Brendan Delroy


PhD Candidate

Thesis Title

The Structural and Functional Diversity of Arbuscular Mycorrhiza in Australia

Research Project

Arbuscular mycorrhiza (AM) is a mutualistic symbiotic association that occurs between most terrestrial plants and fungi of the phylum Glomeromycota. While most renowned for its function of resource exchange between symbionts, the association is also capable of performing a number of secondary functions, such as the ability to suppress pathogen infection of the host plant. However, our current mechanistic understanding of pathogen-AM interactions is still quite limited, not only as to how AM influence and suppress pathogen infection, but even more so as to how pathogens influence AM associations. My area of research focuses on this latter, novel approach aimed at improving our understanding on the influence pathogens might play in altering plant-AM interactions which could play a role in shaping AM fungal communities over time.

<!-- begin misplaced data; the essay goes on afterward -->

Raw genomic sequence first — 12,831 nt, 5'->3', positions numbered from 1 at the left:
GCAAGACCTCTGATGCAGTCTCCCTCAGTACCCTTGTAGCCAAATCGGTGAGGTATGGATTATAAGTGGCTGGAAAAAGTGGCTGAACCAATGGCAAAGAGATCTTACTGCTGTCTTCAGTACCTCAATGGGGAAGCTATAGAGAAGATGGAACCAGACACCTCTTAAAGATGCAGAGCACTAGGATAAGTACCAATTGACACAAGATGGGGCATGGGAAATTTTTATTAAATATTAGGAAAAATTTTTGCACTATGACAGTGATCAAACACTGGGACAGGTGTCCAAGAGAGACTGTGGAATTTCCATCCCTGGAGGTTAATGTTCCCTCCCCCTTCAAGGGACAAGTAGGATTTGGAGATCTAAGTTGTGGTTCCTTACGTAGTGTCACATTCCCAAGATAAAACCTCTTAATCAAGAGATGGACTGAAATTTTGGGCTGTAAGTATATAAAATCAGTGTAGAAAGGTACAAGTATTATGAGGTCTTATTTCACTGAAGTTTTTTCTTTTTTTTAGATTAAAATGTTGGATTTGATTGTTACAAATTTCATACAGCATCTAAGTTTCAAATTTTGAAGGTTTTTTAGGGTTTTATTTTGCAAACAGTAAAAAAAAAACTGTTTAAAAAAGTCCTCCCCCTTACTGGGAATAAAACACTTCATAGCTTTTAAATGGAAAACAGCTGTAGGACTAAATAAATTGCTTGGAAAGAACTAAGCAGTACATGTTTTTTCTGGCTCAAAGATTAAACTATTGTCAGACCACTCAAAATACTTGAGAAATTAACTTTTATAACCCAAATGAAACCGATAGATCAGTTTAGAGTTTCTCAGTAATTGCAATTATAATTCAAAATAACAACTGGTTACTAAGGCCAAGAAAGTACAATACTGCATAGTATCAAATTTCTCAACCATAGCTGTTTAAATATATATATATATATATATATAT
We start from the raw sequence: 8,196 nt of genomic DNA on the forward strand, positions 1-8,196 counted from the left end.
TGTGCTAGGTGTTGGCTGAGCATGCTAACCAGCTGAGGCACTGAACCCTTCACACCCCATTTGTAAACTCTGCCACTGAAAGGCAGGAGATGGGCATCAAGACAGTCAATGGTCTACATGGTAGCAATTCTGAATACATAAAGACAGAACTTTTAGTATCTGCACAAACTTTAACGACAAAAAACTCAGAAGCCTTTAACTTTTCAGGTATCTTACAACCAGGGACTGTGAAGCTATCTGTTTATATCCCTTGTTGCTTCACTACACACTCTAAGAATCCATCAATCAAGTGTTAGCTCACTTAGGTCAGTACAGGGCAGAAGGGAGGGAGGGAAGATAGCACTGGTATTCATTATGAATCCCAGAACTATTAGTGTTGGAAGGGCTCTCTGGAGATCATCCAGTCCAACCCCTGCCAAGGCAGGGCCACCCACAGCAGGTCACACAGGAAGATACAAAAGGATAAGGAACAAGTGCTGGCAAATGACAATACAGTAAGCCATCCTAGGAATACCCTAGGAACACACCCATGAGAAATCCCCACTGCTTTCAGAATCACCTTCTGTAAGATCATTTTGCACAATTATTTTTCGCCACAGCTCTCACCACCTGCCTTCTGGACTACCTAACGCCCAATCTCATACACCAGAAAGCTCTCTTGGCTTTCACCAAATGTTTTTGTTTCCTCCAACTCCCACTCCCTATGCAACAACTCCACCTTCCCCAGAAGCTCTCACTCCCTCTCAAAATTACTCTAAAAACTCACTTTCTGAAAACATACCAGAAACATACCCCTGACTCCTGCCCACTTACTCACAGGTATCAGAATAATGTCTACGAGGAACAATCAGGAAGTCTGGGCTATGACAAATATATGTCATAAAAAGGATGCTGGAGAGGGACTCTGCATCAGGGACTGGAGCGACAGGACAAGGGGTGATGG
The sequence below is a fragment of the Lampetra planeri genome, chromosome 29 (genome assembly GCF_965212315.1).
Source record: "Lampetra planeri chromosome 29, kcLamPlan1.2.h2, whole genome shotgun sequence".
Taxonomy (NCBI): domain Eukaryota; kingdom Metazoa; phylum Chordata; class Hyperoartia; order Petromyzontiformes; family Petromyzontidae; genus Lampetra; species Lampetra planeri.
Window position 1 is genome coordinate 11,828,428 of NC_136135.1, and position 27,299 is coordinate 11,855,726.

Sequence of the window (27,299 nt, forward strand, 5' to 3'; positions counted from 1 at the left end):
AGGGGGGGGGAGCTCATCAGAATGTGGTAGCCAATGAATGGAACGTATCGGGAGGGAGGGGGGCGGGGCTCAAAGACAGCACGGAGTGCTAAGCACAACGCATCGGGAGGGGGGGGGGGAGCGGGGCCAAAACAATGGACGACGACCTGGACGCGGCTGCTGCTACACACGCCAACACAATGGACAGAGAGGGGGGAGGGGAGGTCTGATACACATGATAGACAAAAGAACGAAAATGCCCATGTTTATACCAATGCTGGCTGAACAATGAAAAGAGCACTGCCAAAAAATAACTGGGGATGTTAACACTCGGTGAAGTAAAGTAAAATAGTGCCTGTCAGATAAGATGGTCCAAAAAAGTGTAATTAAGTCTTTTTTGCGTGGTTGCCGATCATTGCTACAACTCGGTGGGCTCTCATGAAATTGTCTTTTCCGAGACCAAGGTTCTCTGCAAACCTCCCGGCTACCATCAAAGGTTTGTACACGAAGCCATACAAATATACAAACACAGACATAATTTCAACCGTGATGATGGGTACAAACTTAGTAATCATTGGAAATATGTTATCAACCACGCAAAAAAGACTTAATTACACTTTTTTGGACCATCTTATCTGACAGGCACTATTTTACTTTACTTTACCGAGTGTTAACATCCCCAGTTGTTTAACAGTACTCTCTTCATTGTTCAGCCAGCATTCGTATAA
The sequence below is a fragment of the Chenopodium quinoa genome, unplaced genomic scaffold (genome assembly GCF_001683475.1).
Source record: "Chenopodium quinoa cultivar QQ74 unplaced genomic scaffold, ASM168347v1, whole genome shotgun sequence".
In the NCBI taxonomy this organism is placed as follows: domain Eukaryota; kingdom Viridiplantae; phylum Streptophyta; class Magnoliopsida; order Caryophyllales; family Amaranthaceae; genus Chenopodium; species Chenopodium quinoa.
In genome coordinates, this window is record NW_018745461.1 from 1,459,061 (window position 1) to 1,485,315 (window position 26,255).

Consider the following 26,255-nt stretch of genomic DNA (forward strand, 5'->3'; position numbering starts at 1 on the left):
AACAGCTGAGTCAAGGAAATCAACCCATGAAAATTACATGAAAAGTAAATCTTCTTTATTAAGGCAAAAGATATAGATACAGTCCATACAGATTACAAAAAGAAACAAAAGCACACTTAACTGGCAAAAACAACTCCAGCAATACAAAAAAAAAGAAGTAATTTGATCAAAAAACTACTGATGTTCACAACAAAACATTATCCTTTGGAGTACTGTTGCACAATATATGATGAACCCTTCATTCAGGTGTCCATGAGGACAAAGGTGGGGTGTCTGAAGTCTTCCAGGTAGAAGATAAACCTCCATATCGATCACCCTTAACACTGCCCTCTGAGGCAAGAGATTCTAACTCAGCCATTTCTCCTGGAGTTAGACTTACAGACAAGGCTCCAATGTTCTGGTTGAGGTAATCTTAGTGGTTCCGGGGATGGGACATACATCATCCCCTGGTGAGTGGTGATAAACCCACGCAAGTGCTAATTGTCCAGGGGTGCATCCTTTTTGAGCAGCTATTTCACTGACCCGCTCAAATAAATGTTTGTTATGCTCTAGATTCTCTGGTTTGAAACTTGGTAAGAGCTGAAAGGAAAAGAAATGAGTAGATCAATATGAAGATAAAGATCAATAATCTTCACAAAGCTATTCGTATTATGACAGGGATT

I aim to identify pathogen-mediated alterations of host plant physiology which influence the interactions that occur between the host plant and its AM fungal partners and to determine if AM fungal taxa are differentially affected. Such work might highlight pathogen stress upon a host plant as a selective force that plays a role in structuring the local AM fungal community over time. This is significant in that such a structural shift may have implications on the functional capacity of the community. For example, pathogen stress upon a host plant may select for AM fungi most capable at providing the host with pathogen protection at the expense of AM fungi more capable at nutrient uptake. As a result, we might expect to observe a functional shift within the AM fungal community over time.  A better understanding of this potential pathogen influence might help predict how AM fungal communities respond within systems afflicted by particular pathogens, an important consideration for future efforts aimed at employing AM associations in agricultural strategies intended to improve crop yields.


Donn S, Kawasaki A, Delroy B, Chochois V, Watt M, Powell JR, (2017) 'Root type is not an important driver of mycorrhizal colonisation in Brachypodium distachyon', Pedobiologia, vol.65, pp 5-15

Research Supervisors

A/Professor Jeff Powell, Dr Alexie Papanicolaou